Chris had mentioned at the hangar that someone had left a few beers at Rocks Ahead and I opened the cupboard to find a chilly bin full of Heineken cans! It was like a second Christmas for us as we set to consuming a couple of these and spinning yarns while we were at it.  One of these yarns concerned a certain area of the Manson tops where the guys had seen a few deer. I was well and truly roped into heading up there and so I resolved to pack a couple of nights gear and camp up there the next night. I figured a trip up to Mt Manson would be a fantastic way to spend the last day of the year too.
Not long after I spied a dog outside that I knew well, followed by a familiar face. It was my old workmate Nick and his dog Rico. This intrepid pair had spent a lot of time in the park over the years and they were fresh out of Omar Bivvy, intending to spend a month in the park roaming around on a bushmans holiday. I greeted them with a beer and a handshake and Rocks Ahead was a busy place that night!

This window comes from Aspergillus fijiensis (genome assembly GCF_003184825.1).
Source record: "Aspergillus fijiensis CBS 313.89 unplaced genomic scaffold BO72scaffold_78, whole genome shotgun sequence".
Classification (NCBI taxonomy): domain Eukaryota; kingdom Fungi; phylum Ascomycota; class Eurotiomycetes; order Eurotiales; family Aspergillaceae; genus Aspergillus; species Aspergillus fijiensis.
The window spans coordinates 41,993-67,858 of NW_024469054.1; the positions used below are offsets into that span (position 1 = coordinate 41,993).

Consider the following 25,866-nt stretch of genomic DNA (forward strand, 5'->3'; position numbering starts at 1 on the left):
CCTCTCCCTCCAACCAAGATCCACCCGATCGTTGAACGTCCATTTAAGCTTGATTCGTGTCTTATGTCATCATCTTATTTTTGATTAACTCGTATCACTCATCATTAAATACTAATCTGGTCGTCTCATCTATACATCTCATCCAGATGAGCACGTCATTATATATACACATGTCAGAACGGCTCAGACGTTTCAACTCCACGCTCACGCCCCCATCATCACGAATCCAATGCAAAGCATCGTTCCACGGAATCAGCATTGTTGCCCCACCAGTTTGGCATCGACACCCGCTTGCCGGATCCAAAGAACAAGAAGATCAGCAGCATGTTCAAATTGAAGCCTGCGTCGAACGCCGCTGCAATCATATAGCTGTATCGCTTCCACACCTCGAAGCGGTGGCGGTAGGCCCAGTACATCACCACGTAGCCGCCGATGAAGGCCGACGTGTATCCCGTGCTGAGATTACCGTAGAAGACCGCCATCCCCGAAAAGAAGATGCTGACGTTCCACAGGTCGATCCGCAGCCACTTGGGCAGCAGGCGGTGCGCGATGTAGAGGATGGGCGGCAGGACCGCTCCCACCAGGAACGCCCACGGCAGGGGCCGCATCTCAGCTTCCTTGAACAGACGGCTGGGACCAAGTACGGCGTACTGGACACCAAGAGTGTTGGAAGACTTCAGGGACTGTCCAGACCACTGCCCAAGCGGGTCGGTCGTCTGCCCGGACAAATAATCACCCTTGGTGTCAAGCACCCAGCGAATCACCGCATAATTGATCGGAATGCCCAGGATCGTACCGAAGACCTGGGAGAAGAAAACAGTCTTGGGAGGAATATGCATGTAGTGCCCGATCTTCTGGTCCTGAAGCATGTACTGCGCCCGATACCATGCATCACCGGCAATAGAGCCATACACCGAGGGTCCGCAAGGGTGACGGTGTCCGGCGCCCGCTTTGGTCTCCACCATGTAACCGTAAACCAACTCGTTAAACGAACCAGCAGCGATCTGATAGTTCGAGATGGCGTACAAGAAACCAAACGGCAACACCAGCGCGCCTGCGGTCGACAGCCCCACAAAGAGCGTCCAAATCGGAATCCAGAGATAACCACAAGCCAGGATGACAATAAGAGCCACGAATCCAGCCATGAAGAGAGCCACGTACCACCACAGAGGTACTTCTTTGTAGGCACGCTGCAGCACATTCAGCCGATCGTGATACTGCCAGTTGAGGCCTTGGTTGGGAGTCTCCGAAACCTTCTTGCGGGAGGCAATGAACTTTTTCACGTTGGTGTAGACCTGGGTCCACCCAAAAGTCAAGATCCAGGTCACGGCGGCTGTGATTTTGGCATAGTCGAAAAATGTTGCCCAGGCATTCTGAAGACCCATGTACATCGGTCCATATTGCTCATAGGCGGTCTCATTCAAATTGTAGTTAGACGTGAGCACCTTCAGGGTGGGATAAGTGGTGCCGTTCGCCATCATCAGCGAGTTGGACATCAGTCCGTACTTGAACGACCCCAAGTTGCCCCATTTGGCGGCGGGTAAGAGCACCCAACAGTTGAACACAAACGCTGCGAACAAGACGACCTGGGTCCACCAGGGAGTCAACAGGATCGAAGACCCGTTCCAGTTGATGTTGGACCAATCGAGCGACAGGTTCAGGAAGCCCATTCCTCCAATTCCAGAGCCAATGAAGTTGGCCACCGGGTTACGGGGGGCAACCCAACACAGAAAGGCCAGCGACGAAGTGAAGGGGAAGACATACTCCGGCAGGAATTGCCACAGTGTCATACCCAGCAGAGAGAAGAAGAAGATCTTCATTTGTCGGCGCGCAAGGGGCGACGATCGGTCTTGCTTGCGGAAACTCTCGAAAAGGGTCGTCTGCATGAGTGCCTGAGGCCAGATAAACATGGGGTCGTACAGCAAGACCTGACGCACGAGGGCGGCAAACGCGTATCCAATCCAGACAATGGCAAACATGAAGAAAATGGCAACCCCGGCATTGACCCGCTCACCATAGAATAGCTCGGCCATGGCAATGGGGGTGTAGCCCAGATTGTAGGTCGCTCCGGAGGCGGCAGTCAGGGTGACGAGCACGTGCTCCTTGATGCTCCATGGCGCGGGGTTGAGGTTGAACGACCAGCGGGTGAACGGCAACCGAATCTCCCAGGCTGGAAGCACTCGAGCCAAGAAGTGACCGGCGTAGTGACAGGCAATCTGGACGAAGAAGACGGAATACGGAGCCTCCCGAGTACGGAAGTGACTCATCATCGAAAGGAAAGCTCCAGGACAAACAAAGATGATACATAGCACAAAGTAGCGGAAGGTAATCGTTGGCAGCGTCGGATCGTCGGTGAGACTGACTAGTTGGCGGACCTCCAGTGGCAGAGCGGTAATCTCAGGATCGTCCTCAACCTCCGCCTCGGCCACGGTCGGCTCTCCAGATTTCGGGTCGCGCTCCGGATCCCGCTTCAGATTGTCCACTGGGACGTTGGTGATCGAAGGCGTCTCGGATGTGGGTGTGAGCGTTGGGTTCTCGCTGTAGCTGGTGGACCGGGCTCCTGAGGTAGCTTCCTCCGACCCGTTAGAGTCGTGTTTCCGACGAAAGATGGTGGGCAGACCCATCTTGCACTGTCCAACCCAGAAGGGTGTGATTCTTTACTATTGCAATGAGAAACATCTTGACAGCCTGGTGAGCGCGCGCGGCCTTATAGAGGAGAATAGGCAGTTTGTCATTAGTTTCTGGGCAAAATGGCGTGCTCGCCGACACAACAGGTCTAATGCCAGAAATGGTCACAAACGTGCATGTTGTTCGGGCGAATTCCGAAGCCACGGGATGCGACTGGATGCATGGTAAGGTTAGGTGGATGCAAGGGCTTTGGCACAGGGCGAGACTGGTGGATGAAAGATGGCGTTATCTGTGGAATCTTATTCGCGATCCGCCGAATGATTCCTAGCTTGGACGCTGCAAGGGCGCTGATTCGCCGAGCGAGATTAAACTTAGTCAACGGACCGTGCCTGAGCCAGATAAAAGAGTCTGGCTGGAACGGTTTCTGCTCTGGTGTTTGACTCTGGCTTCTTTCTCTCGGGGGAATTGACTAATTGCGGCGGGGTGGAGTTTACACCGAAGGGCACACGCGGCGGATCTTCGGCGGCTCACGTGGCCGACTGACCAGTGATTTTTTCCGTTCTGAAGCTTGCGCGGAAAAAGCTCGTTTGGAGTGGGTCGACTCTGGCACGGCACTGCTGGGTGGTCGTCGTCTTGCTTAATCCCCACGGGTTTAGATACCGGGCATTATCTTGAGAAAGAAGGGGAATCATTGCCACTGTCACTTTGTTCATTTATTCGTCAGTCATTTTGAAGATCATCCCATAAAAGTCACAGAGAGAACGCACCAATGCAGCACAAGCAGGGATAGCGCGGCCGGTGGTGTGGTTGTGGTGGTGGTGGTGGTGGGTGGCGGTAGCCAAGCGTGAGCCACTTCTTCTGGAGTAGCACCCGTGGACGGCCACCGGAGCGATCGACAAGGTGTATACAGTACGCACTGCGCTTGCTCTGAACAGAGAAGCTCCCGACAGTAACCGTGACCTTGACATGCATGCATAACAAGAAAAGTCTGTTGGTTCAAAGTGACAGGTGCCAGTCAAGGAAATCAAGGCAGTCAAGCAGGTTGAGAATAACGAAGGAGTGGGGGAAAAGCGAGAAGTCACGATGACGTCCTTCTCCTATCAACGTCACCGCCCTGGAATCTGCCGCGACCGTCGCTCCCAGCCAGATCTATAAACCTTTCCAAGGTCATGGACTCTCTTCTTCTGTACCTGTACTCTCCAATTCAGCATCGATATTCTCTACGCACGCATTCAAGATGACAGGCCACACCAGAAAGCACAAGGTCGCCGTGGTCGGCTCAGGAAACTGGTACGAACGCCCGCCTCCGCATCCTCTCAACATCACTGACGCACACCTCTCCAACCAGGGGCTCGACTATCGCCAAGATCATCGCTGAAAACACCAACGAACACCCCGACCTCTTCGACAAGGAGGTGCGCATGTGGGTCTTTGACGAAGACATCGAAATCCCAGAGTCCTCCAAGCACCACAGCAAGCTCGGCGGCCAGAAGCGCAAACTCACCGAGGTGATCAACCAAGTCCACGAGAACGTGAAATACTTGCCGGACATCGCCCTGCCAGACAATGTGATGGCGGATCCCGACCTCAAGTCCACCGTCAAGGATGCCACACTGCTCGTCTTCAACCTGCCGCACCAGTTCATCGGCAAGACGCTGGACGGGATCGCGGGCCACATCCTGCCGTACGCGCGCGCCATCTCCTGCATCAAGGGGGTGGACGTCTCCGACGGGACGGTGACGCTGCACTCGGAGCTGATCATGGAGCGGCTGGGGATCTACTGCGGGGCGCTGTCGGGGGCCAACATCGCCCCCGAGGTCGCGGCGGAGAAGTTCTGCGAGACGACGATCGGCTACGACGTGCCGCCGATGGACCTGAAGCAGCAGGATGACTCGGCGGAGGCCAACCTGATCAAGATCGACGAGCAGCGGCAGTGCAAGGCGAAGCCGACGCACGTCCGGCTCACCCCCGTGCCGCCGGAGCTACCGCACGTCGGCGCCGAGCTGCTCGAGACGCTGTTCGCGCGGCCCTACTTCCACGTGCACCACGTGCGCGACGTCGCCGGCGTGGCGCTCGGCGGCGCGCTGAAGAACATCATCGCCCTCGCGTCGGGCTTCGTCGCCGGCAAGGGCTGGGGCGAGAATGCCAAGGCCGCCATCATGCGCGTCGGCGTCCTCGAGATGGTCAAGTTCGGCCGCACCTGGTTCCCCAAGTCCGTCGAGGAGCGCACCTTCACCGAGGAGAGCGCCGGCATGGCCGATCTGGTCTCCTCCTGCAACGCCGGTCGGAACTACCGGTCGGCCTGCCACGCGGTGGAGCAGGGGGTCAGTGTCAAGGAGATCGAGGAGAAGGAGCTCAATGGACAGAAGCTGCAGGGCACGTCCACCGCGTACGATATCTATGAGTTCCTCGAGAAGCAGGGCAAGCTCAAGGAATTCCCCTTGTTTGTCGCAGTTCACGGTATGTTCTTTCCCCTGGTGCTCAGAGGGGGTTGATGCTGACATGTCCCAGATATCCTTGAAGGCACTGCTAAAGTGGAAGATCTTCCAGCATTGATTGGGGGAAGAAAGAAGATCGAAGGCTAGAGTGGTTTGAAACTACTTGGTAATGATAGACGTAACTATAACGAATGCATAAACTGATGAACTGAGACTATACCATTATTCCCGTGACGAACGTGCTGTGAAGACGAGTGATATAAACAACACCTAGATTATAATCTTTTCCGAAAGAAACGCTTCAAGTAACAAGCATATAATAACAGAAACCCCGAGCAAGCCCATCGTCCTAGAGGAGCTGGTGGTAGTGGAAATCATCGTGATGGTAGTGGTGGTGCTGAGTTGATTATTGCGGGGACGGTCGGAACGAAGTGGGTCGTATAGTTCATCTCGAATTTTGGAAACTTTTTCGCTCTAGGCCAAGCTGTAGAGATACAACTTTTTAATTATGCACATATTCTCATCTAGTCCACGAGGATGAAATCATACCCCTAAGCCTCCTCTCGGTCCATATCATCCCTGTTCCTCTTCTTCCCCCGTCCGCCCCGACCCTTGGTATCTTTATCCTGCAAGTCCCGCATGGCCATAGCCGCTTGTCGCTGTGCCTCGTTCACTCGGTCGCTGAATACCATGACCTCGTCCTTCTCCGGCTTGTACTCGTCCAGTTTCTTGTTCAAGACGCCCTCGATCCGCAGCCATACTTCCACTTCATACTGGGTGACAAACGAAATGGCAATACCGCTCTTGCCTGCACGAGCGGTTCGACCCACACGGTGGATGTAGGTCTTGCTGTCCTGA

The 31st dawned an absolute beauty. No wind, no cloud and just the right temperature for a walk up to the tops! Nick showed me how to use the cable car and kindly winched us across the river.  I waved goodbye at Nick and together Finn and I started the steady grind to Spion Kop.


It had been a couple of years since Id been up there and it was just as nice as I remembered.





After 3 hours of grovelling up the hill in steadily ascending heat both Finn and I were fairly stuffed by the time we got to our intended fly camp spot. After setting up we both immediately fell asleep awaiting an alarm to tell us when to glass the favoured gully heads.